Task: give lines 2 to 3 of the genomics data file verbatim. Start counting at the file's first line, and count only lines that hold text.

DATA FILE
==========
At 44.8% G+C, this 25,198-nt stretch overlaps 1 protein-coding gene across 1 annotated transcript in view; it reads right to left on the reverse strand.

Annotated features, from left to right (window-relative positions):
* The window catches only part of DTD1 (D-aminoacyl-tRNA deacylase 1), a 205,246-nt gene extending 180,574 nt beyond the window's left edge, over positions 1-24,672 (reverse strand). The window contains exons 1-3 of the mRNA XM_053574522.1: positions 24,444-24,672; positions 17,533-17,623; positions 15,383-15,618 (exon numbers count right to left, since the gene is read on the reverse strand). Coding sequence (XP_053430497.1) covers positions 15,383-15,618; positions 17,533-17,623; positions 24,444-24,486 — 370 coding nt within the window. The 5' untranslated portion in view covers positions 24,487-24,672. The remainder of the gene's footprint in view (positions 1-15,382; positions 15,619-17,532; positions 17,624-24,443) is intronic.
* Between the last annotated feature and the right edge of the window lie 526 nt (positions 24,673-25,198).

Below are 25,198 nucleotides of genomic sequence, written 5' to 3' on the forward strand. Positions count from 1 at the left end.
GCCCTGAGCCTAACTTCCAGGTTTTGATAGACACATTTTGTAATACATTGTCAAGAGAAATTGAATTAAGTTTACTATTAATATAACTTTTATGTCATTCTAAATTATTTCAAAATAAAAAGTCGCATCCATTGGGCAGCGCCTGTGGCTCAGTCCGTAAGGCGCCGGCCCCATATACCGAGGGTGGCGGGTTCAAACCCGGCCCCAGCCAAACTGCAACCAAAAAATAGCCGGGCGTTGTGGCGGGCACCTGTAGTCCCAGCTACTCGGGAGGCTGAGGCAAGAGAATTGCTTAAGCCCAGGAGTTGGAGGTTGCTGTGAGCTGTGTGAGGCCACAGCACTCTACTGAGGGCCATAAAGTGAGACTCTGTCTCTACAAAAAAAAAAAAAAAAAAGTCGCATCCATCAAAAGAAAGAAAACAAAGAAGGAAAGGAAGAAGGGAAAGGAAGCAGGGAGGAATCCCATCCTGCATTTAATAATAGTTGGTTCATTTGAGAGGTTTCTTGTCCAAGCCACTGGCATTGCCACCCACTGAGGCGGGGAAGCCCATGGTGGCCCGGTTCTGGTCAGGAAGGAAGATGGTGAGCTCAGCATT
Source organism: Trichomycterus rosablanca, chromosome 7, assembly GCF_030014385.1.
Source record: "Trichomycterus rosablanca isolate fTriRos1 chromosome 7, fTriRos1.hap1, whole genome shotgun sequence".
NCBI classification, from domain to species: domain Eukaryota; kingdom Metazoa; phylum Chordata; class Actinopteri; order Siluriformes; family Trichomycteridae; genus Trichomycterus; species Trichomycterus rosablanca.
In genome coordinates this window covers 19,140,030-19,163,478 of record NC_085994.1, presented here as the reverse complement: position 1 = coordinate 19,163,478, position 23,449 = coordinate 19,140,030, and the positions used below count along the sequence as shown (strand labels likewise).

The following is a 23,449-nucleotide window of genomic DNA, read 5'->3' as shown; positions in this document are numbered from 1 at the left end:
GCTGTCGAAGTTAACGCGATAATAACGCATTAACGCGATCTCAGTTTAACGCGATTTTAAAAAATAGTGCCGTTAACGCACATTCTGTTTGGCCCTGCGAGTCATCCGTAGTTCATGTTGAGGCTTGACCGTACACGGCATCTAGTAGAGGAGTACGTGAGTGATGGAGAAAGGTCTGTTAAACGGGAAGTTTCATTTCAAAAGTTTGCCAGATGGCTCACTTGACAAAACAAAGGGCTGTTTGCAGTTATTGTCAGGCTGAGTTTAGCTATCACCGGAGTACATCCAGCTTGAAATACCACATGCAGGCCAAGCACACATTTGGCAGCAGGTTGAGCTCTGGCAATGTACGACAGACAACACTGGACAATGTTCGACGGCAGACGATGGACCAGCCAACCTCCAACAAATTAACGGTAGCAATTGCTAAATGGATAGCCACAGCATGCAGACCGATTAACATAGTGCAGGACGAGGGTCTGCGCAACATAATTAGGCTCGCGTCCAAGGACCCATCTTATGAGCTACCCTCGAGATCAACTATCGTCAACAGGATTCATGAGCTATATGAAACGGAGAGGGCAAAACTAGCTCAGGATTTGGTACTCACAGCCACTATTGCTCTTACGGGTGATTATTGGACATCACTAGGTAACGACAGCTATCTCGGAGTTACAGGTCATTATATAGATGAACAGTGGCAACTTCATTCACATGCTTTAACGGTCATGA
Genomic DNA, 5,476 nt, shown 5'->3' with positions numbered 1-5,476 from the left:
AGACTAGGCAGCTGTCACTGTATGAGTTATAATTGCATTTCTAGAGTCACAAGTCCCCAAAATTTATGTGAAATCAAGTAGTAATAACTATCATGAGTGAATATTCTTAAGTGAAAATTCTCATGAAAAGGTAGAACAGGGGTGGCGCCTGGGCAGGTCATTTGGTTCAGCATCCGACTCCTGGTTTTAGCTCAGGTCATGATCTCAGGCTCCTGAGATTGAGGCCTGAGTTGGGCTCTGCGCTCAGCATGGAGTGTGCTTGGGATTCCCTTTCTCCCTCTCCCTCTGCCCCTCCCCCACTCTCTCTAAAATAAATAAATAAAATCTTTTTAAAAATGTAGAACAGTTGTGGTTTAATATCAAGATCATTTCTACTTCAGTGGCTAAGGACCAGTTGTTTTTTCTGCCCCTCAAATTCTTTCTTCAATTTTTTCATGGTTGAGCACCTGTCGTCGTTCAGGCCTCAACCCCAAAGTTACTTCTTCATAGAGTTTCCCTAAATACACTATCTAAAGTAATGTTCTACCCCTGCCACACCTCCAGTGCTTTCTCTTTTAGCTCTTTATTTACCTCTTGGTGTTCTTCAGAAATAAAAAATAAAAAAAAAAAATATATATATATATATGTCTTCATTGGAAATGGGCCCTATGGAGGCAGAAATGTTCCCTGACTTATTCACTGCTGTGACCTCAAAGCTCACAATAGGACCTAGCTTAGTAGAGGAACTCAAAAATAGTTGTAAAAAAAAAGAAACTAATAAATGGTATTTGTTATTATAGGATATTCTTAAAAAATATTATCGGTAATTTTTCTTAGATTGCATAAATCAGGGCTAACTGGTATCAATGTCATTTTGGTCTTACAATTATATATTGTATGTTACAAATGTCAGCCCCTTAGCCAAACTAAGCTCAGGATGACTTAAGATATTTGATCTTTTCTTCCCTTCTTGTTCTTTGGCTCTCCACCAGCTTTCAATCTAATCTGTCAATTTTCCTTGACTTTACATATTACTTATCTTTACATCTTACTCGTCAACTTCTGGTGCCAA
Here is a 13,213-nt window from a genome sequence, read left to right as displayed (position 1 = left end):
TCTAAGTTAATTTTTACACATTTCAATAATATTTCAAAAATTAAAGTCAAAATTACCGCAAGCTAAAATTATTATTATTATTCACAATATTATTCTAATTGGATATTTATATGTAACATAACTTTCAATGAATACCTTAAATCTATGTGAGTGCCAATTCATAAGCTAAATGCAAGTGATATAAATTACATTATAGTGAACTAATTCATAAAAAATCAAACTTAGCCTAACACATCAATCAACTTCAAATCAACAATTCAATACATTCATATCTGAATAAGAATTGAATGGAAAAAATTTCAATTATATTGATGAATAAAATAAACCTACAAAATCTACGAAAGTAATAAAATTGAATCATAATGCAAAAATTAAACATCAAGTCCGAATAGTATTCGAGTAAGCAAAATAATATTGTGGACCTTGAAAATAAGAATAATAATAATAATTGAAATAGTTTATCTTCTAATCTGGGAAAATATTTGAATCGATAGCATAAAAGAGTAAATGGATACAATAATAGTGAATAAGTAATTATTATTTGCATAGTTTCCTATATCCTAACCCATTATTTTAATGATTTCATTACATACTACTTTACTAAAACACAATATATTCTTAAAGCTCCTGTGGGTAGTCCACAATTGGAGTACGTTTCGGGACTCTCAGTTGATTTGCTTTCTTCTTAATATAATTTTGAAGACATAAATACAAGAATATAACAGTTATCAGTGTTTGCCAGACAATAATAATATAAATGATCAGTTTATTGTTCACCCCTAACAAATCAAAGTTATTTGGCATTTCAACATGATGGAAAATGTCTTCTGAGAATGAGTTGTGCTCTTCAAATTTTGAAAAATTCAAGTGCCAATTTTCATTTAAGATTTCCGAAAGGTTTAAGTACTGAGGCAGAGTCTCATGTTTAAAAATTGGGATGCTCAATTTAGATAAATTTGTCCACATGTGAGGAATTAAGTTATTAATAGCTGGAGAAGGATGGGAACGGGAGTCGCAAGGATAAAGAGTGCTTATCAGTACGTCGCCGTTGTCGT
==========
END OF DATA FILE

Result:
Annotated features, from left to right (window-relative positions):
* The window catches only part of DTD1 (D-aminoacyl-tRNA deacylase 1), a 205,246-nt gene extending 180,574 nt beyond the window's left edge, over positions 1-24,672 (reverse strand). The window contains exons 1-3 of the mRNA XM_053574522.1: positions 24,444-24,672; positions 17,533-17,623; positions 15,383-15,618 (exon numbers count right to left, since the gene is read on the reverse strand). Coding sequence (XP_053430497.1) covers positions 15,383-15,618; positions 17,533-17,623; positions 24,444-24,486 — 370 coding nt within the window. The 5' untranslated portion in view covers positions 24,487-24,672. The remainder of the gene's footprint in view (positions 1-15,382; positions 15,619-17,532; positions 17,624-24,443) is intronic.